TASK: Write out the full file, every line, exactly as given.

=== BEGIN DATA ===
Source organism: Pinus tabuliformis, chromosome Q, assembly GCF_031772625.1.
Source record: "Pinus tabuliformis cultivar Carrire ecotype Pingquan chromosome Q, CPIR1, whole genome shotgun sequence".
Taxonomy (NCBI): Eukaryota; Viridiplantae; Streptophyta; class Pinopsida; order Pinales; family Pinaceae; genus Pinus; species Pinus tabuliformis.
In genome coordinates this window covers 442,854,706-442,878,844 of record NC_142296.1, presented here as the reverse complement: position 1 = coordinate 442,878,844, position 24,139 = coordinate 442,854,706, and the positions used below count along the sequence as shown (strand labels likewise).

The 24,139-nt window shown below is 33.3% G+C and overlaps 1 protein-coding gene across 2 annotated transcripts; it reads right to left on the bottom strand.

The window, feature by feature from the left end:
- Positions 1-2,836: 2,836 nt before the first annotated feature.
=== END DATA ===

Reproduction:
Source organism: Pinus tabuliformis, chromosome Q, assembly GCF_031772625.1.
Source record: "Pinus tabuliformis cultivar Carrire ecotype Pingquan chromosome Q, CPIR1, whole genome shotgun sequence".
Taxonomy (NCBI): Eukaryota; Viridiplantae; Streptophyta; class Pinopsida; order Pinales; family Pinaceae; genus Pinus; species Pinus tabuliformis.
In genome coordinates this window covers 442,854,706-442,878,844 of record NC_142296.1, presented here as the reverse complement: position 1 = coordinate 442,878,844, position 24,139 = coordinate 442,854,706, and the positions used below count along the sequence as shown (strand labels likewise).

The 24,139-nt window shown below is 33.3% G+C and overlaps 1 protein-coding gene across 2 annotated transcripts; it reads right to left on the bottom strand.

The window, feature by feature from the left end:
- Positions 1-2,836: 2,836 nt before the first annotated feature.